Photograph by Jenny Wicks. Next up: David Thomas and the Two Pale Boys perform Surfer Girl.

Another rendition can be found on the Meadville album, in which Mr Thomas tells of the tour in which Pere Ubu supported Kool and the Gang.

Friday, December 03, 2010

Born to be wild

For a 5 minutes travel time saving, the new 18 km motorway would have to be driven in a time of 8 minutes, this equates to a highly unrealistic speed of 135 km/h.
Transport planning consultant Bevan Woodward has done the maths. Yes folks, in order to make Mr Joyce's Freelove Freeway pay, you will have to drive very fast indeed.

Thursday, December 02, 2010

Critical analysis for dummies

Mr Joyce denied the Government was out to kill the project, but said the $2 billion plus price tag was part of the reason the project would not get his blessings for a quick start.

"The cost is massive. Given the sheer volume and size of it, we surely need a little more critical analysis," he said.
D'accord; surely, if you were to spend that sort of money, you would want a critical analysis. But then:
The Government yesterday paid $1.775 billion - or $405 for every man woman and child in New Zealand - to take control of failed moneylender South Canterbury Finance's assets.

Humphreys and Keen:

New Leinster

Prime Minister John Key has slammed bureaucratic pin-pricking over the proposed New Zealand financial services hub as "absolute rubbish" and stepped in to put the project on the fast-track.

Economic Development Minister Gerry Brownlee has been ordered to produce an urgent paper covering a zero tax rating for the relevant foreign funds which Key wants incorporated in the November taxation bill and passed by April 1 next year.

The Prime Minister's frustration with Ministry of Economic Development officials spilled over publicly during a question session at an Auckland dinner on Tuesday night where he stressed New Zealand needed to be more optimistic and back success.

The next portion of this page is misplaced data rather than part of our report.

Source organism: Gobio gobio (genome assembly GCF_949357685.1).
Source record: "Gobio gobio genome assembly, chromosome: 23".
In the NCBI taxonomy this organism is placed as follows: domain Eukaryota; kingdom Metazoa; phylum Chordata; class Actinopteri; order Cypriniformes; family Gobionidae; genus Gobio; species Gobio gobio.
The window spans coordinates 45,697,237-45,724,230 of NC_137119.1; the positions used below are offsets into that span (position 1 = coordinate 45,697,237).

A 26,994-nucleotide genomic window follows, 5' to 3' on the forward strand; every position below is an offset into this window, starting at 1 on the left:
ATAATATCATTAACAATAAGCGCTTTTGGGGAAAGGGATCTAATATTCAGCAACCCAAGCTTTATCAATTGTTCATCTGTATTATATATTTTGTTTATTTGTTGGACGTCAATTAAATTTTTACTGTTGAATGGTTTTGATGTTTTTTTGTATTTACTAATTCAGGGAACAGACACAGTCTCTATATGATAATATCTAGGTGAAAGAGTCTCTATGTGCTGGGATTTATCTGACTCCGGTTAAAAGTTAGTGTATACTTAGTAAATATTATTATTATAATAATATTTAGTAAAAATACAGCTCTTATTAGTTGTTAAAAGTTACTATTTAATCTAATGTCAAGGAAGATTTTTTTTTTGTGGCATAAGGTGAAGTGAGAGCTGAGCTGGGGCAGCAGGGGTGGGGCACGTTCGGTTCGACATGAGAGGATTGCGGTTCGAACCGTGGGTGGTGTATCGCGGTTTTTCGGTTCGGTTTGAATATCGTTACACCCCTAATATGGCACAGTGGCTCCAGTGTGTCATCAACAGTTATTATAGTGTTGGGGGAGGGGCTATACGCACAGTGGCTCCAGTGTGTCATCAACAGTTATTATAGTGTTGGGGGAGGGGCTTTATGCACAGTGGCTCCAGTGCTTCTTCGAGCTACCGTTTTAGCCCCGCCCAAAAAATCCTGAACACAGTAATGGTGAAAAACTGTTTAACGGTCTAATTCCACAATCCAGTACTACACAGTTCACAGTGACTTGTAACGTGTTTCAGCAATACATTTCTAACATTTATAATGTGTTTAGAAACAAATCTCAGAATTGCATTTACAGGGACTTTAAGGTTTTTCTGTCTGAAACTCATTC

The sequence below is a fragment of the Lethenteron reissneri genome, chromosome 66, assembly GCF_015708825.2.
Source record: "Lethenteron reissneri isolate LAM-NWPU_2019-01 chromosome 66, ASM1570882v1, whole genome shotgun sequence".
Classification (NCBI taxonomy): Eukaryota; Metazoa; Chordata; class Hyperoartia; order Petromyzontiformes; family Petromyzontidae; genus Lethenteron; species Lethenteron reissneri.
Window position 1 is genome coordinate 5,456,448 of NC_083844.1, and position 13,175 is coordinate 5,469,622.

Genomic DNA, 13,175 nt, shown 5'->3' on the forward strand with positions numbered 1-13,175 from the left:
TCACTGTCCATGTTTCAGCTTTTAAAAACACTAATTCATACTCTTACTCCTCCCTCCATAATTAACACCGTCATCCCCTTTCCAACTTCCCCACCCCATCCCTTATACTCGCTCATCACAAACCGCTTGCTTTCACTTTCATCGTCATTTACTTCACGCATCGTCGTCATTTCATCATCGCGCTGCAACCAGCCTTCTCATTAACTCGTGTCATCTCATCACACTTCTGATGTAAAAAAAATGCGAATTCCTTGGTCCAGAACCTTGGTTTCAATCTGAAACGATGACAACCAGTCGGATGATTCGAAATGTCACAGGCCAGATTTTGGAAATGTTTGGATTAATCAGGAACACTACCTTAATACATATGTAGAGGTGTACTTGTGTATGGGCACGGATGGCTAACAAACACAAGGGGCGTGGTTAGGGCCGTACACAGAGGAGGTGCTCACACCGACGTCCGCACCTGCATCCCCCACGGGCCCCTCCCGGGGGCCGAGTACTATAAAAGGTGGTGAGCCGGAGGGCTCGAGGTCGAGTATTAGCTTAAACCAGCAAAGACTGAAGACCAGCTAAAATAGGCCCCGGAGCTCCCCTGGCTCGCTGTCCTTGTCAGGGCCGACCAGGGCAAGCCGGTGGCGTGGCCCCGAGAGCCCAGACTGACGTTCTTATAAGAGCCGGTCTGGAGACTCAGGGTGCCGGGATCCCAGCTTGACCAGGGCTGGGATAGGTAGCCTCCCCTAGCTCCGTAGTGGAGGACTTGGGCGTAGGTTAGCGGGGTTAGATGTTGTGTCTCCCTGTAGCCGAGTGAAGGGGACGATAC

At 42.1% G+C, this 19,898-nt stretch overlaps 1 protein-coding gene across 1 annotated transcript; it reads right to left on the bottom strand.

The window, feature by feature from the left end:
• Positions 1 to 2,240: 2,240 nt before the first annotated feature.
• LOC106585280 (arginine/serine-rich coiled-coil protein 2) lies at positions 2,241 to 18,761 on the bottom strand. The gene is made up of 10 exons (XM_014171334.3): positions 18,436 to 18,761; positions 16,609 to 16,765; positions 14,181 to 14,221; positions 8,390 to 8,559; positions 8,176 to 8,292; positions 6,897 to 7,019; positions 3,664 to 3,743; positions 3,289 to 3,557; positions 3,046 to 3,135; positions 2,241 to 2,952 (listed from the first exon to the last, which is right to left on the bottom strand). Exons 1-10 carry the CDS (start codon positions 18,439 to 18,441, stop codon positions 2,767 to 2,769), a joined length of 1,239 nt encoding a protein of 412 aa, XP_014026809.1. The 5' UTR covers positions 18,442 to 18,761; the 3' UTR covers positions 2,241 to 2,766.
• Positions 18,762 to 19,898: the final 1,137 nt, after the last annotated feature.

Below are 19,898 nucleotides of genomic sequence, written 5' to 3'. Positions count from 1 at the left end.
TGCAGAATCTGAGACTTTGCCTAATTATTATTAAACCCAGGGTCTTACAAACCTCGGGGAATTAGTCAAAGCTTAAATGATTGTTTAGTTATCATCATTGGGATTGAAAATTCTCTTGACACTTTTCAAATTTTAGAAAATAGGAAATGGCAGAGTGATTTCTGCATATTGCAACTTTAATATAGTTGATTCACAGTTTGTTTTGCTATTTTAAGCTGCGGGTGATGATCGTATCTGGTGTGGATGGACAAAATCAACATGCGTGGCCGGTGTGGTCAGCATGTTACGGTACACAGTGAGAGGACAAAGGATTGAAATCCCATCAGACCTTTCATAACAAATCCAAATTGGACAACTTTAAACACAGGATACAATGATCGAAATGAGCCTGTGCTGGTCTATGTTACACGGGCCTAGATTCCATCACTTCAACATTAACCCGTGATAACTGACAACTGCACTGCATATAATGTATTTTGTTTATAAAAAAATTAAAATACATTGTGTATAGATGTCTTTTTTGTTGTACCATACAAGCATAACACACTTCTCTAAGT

"There's been a whole series of advice coming from MED which basically says 'if you want to do this, you've got to deliver the Magna Carta of documents'," Key told the International Business Forum audience.
The Herald's headline Key itching for quick action on financial hub evokes rather unpleasant images, but the message is clear: Action Man leaps in, just like he did on the National Cycle Path, and look what a success that has become since his bold intervention. But this time it seems he might be in a position to do some damage:
Craig Stobo - who chairs the Government-appointed group which was tasked with working out how an international funds services industry could be created here - is delighted the proposal has got Government approval.
It is hardly surprising that the improbably named Craig Stobo is delighted - he is, after all, a fund manager. Helpfully, he spells out for the rest of us the liability we face:
Stobo said if a zero rating for the relevant funds (international funds which are not invested in New Zealand but are administered out of NZ) is incorporated in the November taxation bill, "it will be a signal to the rest of the world we are serious".
No it will not; it will be a signal to the rest of the world that we are greedy and stupid, a tax haven for slush fund managers. We can become just like Ireland: corrupt and broke. But look, it has an upside going forward:
Earlier reports to the Prime Minister suggested the administration of financial services could become a billion-dollar industry and create 3000 to 5000 new high-paying jobs.
Yes, 3000 to 5000 people like John Key: suits who get rich with other people's money, people who doubtless will pay the National Party handsomely and secretly to maintain New Zealand's new-found third-world status. And the tax-dollars paid by the suits will help reimburse those who invested their money in dodgy property companies. It goes round and round, never touching the rest of us.

Why would Mr Key bother to listen to the advice of his advisers when he has the opportunity to gamble with the country's money and with our reputation? It is his biggest put option yet. So ignore the Ministry and get Gerry to produce the advice that Mr Key wants to hear. After all, if we are going to be a third-world country financially, we might as well adopt third-world methods of doing government.

Explanation of title here. Traffic here:

It's a mystery

Auckland Council will help restore a derelict downtown building that is described as an eyesore.

The century-old five-storey heritage building on Albert Street has been empty for more than 15 years, is covered in graffitti and has broken windows.

Mayor Len Brown says the building is disgusting but the council can't legally force the owner to maintain it so has come to an agreement whereby both parties will pay for it to be cleaned up.

Mr Brown won't say how much that will cost the ratepayer but says it's well worth the money.